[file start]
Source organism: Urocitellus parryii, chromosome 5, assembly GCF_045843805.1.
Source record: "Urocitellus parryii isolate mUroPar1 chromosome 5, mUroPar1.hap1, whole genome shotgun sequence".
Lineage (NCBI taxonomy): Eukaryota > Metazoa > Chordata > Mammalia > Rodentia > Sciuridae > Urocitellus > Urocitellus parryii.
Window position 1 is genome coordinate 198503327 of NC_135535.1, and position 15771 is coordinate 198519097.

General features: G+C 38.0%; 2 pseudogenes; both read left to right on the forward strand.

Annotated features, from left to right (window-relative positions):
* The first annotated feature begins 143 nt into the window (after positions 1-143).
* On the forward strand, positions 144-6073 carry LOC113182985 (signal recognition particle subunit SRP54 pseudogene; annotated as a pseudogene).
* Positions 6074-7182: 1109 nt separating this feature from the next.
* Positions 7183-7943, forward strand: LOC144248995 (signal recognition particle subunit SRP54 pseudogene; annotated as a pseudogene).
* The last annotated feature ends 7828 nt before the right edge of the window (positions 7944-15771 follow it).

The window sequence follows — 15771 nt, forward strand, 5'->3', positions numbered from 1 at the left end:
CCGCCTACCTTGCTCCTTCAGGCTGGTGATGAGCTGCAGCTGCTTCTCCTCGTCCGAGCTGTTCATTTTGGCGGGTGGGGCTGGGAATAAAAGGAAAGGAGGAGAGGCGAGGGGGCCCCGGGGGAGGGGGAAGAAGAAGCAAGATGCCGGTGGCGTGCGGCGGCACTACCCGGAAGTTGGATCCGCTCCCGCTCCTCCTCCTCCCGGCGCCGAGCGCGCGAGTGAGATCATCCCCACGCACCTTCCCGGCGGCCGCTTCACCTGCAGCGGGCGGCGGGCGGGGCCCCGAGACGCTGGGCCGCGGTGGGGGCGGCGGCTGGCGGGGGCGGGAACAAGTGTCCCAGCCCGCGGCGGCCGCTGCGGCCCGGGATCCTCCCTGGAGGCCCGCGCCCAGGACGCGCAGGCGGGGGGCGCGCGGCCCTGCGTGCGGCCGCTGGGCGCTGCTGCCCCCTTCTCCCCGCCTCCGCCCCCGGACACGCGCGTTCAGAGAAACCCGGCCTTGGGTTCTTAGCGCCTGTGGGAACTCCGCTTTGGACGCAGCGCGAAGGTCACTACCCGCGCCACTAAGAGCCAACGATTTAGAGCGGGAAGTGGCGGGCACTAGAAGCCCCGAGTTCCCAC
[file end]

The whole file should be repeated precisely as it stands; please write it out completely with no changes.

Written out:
Source organism: Urocitellus parryii, chromosome 5, assembly GCF_045843805.1.
Source record: "Urocitellus parryii isolate mUroPar1 chromosome 5, mUroPar1.hap1, whole genome shotgun sequence".
Lineage (NCBI taxonomy): Eukaryota > Metazoa > Chordata > Mammalia > Rodentia > Sciuridae > Urocitellus > Urocitellus parryii.
Window position 1 is genome coordinate 198503327 of NC_135535.1, and position 15771 is coordinate 198519097.

General features: G+C 38.0%; 2 pseudogenes; both read left to right on the forward strand.

Annotated features, from left to right (window-relative positions):
* The first annotated feature begins 143 nt into the window (after positions 1-143).
* On the forward strand, positions 144-6073 carry LOC113182985 (signal recognition particle subunit SRP54 pseudogene; annotated as a pseudogene).
* Positions 6074-7182: 1109 nt separating this feature from the next.
* Positions 7183-7943, forward strand: LOC144248995 (signal recognition particle subunit SRP54 pseudogene; annotated as a pseudogene).
* The last annotated feature ends 7828 nt before the right edge of the window (positions 7944-15771 follow it).

The window sequence follows — 15771 nt, forward strand, 5'->3', positions numbered from 1 at the left end:
CCGCCTACCTTGCTCCTTCAGGCTGGTGATGAGCTGCAGCTGCTTCTCCTCGTCCGAGCTGTTCATTTTGGCGGGTGGGGCTGGGAATAAAAGGAAAGGAGGAGAGGCGAGGGGGCCCCGGGGGAGGGGGAAGAAGAAGCAAGATGCCGGTGGCGTGCGGCGGCACTACCCGGAAGTTGGATCCGCTCCCGCTCCTCCTCCTCCCGGCGCCGAGCGCGCGAGTGAGATCATCCCCACGCACCTTCCCGGCGGCCGCTTCACCTGCAGCGGGCGGCGGGCGGGGCCCCGAGACGCTGGGCCGCGGTGGGGGCGGCGGCTGGCGGGGGCGGGAACAAGTGTCCCAGCCCGCGGCGGCCGCTGCGGCCCGGGATCCTCCCTGGAGGCCCGCGCCCAGGACGCGCAGGCGGGGGGCGCGCGGCCCTGCGTGCGGCCGCTGGGCGCTGCTGCCCCCTTCTCCCCGCCTCCGCCCCCGGACACGCGCGTTCAGAGAAACCCGGCCTTGGGTTCTTAGCGCCTGTGGGAACTCCGCTTTGGACGCAGCGCGAAGGTCACTACCCGCGCCACTAAGAGCCAACGATTTAGAGCGGGAAGTGGCGGGCACTAGAAGCCCCGAGTTCCCAC